Hugh (John Blagdon) Hood 1928–
Canadian novelist, short story writer, essayist, critic, and biographer.
Hood is an intellectual writer whose prose is deceptively simple. Although he has described himself as a "Catholic novelist," his views are often unorthodox and are rooted as much in philosophy as religion. The tone of his fiction shifts between the serious and the satirical, creating a fictive atmosphere at once realistic and fantastical, or as Hood has defined it, "superrealistic." Critics praise Hood's concise diction and the skillful craftsmanship which is particularly evident in his short stories. Also notable in his short fiction is his ability to convey large moral and philosophical concepts through seemingly trivial events. Flying a Red Kite (1962) and Dark Glasses (1976) contain examples of his most masterful writing.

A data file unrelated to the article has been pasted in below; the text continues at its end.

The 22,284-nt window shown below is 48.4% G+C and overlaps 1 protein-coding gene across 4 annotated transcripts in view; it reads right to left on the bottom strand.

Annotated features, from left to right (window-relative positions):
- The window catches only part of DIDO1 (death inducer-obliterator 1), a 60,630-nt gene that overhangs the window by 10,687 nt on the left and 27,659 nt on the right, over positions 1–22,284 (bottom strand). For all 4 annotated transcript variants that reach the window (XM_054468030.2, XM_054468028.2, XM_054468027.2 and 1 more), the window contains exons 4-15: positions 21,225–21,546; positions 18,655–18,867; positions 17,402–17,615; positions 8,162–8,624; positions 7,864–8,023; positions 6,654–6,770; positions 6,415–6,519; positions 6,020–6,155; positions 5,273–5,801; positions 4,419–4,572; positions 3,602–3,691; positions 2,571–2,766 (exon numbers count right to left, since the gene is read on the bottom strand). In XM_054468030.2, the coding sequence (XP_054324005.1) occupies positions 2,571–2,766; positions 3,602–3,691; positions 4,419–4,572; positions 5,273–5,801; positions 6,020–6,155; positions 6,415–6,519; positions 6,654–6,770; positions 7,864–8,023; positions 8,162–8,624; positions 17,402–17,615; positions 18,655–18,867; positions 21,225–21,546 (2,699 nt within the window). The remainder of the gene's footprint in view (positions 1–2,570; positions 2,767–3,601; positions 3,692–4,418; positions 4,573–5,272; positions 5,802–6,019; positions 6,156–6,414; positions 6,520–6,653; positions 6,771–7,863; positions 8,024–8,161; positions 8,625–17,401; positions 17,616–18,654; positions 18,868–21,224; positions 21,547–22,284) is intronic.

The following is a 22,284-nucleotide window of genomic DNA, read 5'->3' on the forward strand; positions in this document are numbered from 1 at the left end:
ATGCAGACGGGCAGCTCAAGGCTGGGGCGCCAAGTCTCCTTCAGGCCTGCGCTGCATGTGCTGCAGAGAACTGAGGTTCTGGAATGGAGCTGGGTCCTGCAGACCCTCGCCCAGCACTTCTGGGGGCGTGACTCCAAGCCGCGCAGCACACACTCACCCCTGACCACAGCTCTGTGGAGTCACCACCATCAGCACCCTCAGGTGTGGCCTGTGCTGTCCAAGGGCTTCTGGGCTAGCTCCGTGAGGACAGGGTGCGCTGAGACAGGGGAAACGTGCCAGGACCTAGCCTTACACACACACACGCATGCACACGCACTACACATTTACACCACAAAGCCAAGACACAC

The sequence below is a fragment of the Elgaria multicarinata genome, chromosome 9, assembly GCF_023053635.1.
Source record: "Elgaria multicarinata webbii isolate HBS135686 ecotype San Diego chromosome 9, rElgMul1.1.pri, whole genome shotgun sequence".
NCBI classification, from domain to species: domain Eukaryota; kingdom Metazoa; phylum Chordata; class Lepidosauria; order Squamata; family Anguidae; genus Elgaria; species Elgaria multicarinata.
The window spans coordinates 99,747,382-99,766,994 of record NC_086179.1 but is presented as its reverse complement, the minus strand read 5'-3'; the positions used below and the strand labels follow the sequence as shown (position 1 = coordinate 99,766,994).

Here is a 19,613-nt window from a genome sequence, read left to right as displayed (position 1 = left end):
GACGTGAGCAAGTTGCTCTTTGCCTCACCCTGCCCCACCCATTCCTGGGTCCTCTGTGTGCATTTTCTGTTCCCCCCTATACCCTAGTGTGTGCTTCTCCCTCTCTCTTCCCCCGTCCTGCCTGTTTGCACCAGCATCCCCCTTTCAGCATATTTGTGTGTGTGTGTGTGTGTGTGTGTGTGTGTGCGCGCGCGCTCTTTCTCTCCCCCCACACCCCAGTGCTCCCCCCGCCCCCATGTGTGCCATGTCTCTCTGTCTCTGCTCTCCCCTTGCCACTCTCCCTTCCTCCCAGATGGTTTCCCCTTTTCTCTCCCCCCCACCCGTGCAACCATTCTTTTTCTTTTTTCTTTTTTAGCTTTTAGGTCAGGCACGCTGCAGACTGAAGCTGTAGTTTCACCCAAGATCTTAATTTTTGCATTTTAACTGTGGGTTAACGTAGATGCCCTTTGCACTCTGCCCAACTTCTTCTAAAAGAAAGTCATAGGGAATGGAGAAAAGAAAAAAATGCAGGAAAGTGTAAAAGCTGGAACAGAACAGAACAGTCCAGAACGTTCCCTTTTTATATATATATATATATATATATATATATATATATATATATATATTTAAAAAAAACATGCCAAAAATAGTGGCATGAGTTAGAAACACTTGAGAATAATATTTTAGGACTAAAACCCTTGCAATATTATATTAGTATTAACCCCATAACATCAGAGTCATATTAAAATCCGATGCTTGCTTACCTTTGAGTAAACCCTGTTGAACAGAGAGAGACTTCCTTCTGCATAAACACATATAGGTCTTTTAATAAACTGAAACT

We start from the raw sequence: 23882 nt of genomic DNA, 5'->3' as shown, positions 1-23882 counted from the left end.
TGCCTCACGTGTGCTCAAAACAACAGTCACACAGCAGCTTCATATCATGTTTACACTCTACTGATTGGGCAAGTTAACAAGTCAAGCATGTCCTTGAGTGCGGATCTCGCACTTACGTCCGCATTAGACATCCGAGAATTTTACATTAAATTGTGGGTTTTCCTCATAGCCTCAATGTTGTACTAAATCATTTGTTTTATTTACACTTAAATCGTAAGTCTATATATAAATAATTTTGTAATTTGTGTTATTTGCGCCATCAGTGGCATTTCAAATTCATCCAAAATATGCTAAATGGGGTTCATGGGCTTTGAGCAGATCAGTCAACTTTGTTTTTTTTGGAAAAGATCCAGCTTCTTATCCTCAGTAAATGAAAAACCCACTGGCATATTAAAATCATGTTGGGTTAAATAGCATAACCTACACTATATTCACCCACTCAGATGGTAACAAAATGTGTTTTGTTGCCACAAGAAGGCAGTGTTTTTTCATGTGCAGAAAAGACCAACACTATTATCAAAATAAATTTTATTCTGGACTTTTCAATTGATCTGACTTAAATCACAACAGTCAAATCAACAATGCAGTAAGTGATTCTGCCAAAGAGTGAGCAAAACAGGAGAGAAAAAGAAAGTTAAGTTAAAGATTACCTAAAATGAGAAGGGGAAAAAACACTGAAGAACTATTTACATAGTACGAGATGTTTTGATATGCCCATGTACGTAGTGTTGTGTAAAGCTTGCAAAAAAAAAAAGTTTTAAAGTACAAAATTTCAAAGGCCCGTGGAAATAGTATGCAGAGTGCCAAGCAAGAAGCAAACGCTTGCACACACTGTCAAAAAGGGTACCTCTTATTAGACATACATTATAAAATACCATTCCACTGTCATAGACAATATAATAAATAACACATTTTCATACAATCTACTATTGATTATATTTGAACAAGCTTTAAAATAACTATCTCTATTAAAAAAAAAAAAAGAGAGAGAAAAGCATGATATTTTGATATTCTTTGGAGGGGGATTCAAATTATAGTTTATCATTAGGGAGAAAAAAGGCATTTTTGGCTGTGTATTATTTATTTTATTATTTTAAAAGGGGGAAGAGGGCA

Hood's most ambitious project is a twelve-volume novel entitled The New Age, which is designed to convey a comprehensive fictional representation of the Canadian experience. Hood introduces narrator Matthew Goderich in The Swing in the Garden (1975), the first volume of The New Age, and experiments in the series with the concepts of time, space, history, art, and identity. Four volumes have been published thus far; Hood has projected that the series will be completed in the year 2000.
(See also CLC, Vol. 15; Contemporary Authors, Vols. 49-52; and Contemporary Authors New Revision Series, Vol. 1.)